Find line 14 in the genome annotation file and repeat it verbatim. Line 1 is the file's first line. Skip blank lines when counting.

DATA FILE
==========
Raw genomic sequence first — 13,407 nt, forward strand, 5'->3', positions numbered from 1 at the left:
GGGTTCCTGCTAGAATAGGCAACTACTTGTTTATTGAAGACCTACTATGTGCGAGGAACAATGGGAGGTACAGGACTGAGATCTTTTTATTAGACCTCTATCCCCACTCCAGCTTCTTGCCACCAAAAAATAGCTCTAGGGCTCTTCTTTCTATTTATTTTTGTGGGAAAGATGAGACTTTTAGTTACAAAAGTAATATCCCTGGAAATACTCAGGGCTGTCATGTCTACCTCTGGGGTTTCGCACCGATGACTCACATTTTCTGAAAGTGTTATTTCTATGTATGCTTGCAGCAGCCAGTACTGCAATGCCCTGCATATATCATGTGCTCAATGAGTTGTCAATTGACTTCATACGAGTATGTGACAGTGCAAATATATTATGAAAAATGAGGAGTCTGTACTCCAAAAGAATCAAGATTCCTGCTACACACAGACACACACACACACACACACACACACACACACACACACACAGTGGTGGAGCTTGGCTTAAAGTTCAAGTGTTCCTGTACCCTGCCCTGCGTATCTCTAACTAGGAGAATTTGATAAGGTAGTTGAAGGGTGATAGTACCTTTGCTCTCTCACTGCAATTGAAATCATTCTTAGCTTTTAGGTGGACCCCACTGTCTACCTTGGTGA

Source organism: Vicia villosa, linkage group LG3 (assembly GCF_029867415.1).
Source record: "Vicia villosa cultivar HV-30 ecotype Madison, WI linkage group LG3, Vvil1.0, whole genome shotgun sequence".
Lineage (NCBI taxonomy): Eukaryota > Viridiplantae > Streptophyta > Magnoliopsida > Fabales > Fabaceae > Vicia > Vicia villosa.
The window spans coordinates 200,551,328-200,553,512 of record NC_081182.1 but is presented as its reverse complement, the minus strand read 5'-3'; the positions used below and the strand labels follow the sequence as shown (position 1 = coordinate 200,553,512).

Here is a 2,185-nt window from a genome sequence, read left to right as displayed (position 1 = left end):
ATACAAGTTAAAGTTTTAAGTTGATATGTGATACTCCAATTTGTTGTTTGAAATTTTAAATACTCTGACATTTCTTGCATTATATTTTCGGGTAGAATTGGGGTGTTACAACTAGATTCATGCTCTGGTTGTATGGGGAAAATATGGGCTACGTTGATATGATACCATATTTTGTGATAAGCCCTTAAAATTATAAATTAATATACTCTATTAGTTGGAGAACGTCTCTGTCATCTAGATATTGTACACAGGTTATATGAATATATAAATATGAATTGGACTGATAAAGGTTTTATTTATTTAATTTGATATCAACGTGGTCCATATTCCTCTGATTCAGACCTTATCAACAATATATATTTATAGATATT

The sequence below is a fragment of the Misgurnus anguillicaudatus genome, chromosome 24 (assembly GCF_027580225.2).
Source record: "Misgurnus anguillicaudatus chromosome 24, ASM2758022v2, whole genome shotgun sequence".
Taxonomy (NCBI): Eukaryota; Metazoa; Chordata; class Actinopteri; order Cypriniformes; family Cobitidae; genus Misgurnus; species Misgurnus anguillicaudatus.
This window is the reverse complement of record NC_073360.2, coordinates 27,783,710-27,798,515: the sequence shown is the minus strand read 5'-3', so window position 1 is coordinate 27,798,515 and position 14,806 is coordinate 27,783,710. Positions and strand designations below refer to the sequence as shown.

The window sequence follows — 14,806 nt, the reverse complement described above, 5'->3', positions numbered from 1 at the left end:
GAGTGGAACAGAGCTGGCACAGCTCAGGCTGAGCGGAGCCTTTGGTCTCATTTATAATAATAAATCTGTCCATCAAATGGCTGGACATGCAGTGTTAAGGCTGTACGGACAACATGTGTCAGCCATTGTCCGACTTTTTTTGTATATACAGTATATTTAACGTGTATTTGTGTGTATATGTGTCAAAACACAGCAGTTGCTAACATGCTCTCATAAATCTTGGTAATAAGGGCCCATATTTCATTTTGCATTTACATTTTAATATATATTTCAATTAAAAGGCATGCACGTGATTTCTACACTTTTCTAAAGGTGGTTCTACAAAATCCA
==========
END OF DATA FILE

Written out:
GAGTGGAACAGAGCTGGCACAGCTCAGGCTGAGCGGAGCCTTTGGTCTCATTTATAATAATAAATCTGTCCATCAAATGGCTGGACATGCAGTGTTAAGGCTGTACGGACAACATGTGTCAGCCATTGTCCGACTTTTTTTGTATATACAGTATATTTAACGTGTATTTGTGTGTATATGTGTCAAAACACAGCAGTTGCTAACATGCTCTCATAAATCTTGGTAATAAGGGCCCATATTTCATTTTGCATTTACATTTTAATATATATTTCAATTAAAAGGCATGCACGTGATTTCTACACTTTTCTAAAGGTGGTTCTACAAAATCCA